(PR) as a sign of differentiation. Currently, assessment of ER and PR is performed by
immunohistochemistry. Characteristically, endometrioid carcinomas exhibit marked heterogeneity in ER and
PR distribution. The presence and quantity of steroid receptors correlate with FIGO stage, histologic
grade, and survival.60-63 Nevertheless, because of great variation in reported data, ER and PR are not
routinely measured in hysterectomy specimens. In contrast, measurement of steroid receptors in
metastases may be helpful for establishing appropriate treatment.
Markers of proliferation
Mitotic count, S-phase fraction by flow cytometry, and proportion of proliferating cells by
immunohistochemistry (PCNA, Ki-67, MIB-1) are the methods most commonly used. Ki-67 and MIB-1 identify
cells in most of G1, S, G2, and M phases of the cell cycle.64-66 Presently, data in the literature are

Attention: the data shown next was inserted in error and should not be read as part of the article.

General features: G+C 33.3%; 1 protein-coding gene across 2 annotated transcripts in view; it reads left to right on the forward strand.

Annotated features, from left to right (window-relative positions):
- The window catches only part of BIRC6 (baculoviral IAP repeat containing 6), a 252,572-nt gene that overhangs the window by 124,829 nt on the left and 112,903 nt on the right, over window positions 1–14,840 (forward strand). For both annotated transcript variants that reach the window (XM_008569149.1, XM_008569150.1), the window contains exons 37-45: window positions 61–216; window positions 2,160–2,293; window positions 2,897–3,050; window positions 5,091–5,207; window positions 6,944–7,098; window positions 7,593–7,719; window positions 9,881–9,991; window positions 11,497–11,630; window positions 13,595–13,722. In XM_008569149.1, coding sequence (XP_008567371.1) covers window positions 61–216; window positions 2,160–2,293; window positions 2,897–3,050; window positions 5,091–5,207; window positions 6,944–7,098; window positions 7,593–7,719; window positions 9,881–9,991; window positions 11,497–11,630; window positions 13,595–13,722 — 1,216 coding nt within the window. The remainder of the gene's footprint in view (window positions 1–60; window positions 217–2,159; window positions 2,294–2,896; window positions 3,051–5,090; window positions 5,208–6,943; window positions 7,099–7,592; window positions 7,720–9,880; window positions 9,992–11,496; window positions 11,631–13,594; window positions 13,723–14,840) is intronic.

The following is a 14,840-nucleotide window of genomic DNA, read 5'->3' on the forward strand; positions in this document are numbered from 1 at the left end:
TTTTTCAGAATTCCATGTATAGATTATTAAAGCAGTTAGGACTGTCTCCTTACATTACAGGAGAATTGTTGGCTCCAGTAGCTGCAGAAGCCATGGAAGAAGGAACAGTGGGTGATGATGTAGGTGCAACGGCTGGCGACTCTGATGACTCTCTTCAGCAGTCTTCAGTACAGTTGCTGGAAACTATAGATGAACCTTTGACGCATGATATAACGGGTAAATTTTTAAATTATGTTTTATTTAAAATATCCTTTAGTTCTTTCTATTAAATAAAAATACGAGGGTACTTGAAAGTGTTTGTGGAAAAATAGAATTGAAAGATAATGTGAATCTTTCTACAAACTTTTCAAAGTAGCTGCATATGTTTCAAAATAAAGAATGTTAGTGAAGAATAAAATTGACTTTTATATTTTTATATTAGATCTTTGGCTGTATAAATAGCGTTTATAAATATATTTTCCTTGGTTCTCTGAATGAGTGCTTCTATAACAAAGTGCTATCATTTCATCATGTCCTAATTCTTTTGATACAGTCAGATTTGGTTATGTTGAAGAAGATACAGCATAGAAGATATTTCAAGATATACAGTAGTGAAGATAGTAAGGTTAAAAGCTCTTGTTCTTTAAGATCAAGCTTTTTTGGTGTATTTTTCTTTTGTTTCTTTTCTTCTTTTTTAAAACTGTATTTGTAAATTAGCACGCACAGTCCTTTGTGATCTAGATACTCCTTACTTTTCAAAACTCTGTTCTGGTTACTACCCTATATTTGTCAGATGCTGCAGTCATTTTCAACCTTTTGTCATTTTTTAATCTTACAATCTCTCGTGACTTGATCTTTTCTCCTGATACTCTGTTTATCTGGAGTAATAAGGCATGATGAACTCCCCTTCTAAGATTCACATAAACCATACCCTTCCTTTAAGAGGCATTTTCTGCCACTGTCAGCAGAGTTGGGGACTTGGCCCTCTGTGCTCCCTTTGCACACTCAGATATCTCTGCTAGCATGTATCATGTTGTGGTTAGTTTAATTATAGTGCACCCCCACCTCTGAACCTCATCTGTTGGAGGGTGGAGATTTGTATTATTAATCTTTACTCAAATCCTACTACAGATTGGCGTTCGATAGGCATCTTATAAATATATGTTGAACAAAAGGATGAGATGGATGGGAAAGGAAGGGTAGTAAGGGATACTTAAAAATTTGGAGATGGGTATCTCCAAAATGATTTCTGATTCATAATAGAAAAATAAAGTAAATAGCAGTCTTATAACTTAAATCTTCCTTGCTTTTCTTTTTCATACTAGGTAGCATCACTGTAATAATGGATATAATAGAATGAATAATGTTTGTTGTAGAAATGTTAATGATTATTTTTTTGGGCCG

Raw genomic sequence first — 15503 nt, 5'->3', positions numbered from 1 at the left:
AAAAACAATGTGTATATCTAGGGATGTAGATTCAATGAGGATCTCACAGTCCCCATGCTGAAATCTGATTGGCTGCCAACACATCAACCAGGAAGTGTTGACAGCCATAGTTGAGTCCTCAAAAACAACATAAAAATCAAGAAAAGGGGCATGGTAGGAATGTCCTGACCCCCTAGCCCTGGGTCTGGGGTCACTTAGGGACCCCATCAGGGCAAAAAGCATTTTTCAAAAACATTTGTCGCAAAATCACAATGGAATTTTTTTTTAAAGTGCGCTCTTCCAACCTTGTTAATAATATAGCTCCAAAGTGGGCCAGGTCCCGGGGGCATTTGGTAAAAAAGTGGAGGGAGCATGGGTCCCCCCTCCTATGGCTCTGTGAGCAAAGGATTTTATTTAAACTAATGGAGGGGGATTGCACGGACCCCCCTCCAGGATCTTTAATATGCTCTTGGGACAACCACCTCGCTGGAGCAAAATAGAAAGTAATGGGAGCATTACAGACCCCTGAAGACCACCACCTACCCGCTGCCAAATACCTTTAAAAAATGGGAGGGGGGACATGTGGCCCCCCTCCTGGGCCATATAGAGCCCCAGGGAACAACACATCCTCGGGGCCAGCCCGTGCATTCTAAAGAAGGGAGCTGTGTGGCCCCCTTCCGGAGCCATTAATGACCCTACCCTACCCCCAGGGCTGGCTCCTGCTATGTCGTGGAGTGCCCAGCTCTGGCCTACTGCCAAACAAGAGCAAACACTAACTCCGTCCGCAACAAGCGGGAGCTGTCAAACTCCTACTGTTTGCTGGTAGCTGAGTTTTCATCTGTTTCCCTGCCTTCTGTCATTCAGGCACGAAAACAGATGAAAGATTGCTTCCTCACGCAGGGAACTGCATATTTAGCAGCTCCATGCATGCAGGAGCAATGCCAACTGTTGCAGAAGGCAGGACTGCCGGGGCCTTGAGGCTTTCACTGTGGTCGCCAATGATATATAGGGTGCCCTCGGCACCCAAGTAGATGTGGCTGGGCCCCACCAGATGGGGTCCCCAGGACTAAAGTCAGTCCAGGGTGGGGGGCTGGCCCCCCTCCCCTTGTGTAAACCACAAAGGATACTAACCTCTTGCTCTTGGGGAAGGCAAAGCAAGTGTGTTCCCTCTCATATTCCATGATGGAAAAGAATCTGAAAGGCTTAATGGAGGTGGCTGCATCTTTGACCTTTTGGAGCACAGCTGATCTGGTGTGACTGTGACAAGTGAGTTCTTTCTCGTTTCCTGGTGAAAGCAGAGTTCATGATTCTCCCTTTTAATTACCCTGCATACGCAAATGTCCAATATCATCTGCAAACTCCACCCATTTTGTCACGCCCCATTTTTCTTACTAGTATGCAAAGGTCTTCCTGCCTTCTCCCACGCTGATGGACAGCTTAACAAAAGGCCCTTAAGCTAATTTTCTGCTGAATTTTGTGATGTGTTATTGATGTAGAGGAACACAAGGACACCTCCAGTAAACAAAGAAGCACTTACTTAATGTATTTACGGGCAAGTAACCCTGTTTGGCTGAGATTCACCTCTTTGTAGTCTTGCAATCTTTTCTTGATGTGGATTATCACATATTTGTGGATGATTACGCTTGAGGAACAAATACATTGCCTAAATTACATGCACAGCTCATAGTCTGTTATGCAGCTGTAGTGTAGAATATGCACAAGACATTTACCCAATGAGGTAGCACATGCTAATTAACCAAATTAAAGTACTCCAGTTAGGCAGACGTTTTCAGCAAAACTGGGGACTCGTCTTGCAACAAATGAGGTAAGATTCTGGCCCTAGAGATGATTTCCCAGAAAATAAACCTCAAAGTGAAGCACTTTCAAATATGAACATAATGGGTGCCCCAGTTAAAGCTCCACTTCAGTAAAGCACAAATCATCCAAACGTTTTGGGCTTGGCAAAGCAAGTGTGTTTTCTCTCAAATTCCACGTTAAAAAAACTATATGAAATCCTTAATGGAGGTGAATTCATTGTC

insufficient to establish the prognostic validity of these methods.
- Abeler VM, Kjorstad KE. Endometrial adenocarcinoma in Norway. A study of a total population. Cancer 1991; 67: 3093-4003.
- Gal D, Recio FO, Zamurovic D. The new International Federation of Gynecology and Obstetrics surgical
staging and survival rates in early endometrial carcinoma. Cancer 1992;
- Wolfson A, Slightler S, Markoe A et al. The prognostic significance of surgical staging for
carcinoma of the endometrium. Gynecologic Oncology 1992; 45: 142-146.
- Kosary CL. FIGO stage, histology, histologic grade, age and race as prognostic factors in
determining survival for cancers of the female gynecological system: an analysis of 1973-87 SEER cases
of cancer of the endometrium, cervix, ovary, vulva, and vagina. Sem Surg
Oncol 1994; 10: 31-46.
- Fanning J, Alvarez P, Tsukada Y, Piver MS. Prognostic significance of the extent of cervical